LANSING, Mich. – The Michigan Department of Health and Human Services (MDHHS) launched an online portal where organizations can request free naloxone, a medication that reverses opioid overdoses and saves lives.
According to health officials, opioid overdoses killed more than 2,000 Michiganders in 2018. A recent study found that only 25 percent of people using opioids in southeast Michigan had access to naloxone.
“Getting naloxone into the hands of people who are most likely to be able to save a life is important,” said Dr. Joneigh Khaldun, chief medical executive and chief deputy for health at MDHHS. “MDHHS is proud to partner with community organizations to make it as easy as possible to access free naloxone, reducing the devastation caused by the overdose epidemic.”
Organizations can click here to request free naloxone
The portal is for community organizations statewide, including substance use treatment providers, non-profits, harm reduction organizations, jails, first responders, local governments and small businesses.
MDHHS will review the organizations’ plans for distributing naloxone and make a decision. If approved, the organization will receive naloxone by mail; shipments are in increments of 12 kits.
Individuals can request free naloxone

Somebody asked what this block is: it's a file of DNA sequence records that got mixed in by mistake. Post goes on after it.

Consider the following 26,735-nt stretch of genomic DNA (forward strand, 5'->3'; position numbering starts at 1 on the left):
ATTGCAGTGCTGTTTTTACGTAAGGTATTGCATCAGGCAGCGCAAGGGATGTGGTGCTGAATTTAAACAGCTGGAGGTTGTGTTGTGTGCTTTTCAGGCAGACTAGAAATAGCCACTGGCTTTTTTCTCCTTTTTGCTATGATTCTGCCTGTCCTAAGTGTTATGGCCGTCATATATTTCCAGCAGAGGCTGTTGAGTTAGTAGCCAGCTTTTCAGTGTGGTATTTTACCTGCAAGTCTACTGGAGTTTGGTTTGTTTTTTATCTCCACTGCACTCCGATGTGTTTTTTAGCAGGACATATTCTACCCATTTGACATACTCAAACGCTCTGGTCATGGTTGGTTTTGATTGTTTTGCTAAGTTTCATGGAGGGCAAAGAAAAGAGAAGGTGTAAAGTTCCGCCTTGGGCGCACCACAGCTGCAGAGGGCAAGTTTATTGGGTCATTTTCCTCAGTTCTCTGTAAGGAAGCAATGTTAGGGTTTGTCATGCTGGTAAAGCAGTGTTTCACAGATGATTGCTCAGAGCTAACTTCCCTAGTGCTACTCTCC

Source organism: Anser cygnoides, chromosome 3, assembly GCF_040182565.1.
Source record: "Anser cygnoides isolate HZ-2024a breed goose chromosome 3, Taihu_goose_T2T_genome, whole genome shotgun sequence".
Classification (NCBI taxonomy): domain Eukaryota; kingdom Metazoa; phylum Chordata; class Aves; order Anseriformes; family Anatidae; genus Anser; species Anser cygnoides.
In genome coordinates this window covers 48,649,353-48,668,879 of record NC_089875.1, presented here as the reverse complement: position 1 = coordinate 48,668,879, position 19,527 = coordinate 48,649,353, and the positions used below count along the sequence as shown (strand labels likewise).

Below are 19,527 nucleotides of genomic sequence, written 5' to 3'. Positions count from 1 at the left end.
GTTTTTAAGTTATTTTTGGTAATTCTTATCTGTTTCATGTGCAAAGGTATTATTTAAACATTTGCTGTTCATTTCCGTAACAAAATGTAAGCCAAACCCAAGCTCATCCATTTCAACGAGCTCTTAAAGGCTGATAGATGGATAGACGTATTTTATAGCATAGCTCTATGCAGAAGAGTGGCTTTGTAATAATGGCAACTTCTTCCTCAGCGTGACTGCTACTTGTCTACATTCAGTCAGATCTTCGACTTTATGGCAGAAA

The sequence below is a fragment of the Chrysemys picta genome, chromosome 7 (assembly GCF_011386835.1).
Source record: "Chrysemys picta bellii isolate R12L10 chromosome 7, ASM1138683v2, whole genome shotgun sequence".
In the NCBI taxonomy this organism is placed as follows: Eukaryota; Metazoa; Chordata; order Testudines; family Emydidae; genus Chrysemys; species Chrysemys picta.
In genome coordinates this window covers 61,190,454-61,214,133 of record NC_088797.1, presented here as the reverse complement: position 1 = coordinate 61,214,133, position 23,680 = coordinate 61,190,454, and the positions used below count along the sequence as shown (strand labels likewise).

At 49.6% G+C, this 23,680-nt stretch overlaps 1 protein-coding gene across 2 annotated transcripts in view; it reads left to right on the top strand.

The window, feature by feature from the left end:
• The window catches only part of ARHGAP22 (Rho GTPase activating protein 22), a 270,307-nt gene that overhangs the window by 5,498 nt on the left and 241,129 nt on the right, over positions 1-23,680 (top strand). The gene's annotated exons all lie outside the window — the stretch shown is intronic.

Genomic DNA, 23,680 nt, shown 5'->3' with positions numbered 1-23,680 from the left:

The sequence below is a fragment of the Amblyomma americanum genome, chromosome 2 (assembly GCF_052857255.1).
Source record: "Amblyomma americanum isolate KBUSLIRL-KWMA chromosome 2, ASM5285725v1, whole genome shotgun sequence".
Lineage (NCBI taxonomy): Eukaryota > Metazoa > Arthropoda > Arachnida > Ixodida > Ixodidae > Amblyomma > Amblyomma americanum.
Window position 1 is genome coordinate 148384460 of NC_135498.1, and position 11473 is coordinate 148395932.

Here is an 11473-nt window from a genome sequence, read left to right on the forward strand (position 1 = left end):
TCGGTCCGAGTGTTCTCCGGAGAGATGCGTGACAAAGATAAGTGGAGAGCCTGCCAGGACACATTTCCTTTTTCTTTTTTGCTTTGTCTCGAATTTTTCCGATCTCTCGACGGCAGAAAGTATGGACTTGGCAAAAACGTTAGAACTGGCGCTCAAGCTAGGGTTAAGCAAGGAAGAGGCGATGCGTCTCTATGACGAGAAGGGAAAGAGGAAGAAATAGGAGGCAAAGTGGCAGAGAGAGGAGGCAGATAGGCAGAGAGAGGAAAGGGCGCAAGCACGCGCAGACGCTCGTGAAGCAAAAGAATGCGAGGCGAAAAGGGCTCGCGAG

NEXT Naloxone has with MDHHS to offer individuals free naloxone delivered by mail. NEXT Naloxone is a free, online service that makes naloxone available to people who use drugs, their families and friends, and others who may witness and respond to an overdose.
NEXT Naloxone is available in Michigan through funding from Vital Strategies and a partnership with the harm-reduction organization The Grand Rapids Red Project. Individuals can place an order for mail delivery at Naloxoneforall.org/michigan.
MDHHS has also released a memorandum on the state’s strategy and guidance on naloxone distribution.
MDHHS recommends that organizations distributing naloxone:
- Target distribution to individuals actively using opioids: Individuals actively using opioids are most likely to need naloxone – and are often best placed to respond immediately to overdoses.
- Ensure that individuals at highest risk of overdose have naloxone: Some individuals face heightened risk of overdose and equipping them with naloxone is especially impactful, including individuals leaving incarceration, individuals leaving abstinence-based treatment or detoxification programs, individuals who experience a non-fatal overdose and post-partum women.
- Make it as easy as possible to access naloxone: Providing easy access, by distributing naloxone at locations individuals using substances already visit and addressing stigma, maximizes the chances that an individual in active use will successfully obtain it.